The hardware is in position to monitor the pump’s operation

To make the integration with Edge Impulse seamless, Tischler loaded special firmware onto the RASynBoard. He walks through the steps needed to accomplish this in the project write-up. Once the setup is complete, the device can be linked to an Edge Impulse project which allows it to be used for collecting sensor data, and it also simplifies model deployment and testing.

Before a classifier can be trained, sample data must be collected for it to learn from. Tischler strapped the hardware to the pump, and collected data from it by going to the Data Acquisition page in Edge Impulse, then choosing to sample data from the microphone. He acquired one-second audio samples while the pump was running at speeds of 10 percent and 85 percent, gathering a total of 50 samples for each condition. He assigned labels to the data samples by the Data Acquisition tool, then automatically split them into train and test datasets.

With the hardware and training data all squared away, Tischler started working on the impulse design. The impulse defines how data is processed, from the time that audio is captured by the microphone until the prediction is made by the machine learning classifier. In this case, the impulse began with a step that split the audio samples into smaller segments. These segments pass into another step that extracts the most informative features from the data, before finally passing those features into a neural network classifier. The classifier will then predict if the pump is running at a low or high speed.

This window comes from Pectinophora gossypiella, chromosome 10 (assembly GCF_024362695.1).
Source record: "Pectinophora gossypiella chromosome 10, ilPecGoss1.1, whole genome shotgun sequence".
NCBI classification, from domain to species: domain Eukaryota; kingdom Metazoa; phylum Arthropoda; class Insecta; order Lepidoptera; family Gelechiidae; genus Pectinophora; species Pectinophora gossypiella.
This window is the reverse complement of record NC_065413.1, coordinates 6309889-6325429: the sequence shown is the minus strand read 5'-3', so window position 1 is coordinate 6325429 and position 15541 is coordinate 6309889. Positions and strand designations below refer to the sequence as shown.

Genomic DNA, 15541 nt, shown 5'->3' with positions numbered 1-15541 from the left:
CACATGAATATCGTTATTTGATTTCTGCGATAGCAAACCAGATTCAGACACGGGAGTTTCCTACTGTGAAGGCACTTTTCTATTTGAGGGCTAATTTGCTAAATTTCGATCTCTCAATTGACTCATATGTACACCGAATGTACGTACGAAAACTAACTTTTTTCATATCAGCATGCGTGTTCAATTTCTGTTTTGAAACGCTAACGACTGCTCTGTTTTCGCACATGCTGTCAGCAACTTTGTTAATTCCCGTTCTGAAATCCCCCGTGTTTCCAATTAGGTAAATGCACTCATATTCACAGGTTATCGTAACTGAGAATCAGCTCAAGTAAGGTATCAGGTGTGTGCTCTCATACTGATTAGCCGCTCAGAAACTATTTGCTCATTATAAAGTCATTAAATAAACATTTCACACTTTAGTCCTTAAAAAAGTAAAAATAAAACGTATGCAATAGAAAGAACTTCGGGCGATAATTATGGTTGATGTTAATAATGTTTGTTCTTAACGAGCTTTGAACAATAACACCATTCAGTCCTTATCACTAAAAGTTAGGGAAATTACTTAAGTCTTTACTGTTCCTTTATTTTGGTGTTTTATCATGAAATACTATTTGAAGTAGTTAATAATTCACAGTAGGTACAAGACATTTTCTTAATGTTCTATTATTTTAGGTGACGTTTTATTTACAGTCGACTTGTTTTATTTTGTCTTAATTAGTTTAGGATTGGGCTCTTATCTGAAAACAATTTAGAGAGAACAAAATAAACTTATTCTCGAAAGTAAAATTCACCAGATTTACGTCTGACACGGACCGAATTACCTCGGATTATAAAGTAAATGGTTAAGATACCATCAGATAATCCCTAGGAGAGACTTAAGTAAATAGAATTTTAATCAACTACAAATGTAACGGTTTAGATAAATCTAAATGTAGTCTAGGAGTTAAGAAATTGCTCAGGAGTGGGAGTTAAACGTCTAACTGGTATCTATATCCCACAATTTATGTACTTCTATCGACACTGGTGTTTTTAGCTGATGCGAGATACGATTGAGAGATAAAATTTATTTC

The model training results

After completing the impulse design, the training process was initiated with the click of a button, presenting the results after a short time. On the first try, the accuracy of the model was found to have reached 100 percent. This is obviously excellent, but can be a sign of the model overfitting to the training data. But a look at the Data Explorer revealed a very sharp separation between the low speed and high speed data sample features, which gives confidence that the result is legitimate. The model should be capable of distinguishing between these conditions with perfect accuracy.

To get things up and running quickly, Tischler initially chose to download firmware containing the full classification pipeline. This is the fastest way to test a new model and assess its performance. But as was noted, the impulse can also be deployed as a Syntiant NDP120 library. This option allows the developer to customize the software and add their own logic, perhaps sending some type of alert if a maintenance issue is detected, for example.

After seeing the success of this proof-of-concept build, Tischler suggested using similar techniques to monitor all manner of industrial equipment. If you would like a head start on your way to monitoring your own hardware, you can clone the public Edge Impulse project to save yourself some time. Be sure to read the project write-up as well for some additional tips and tricks.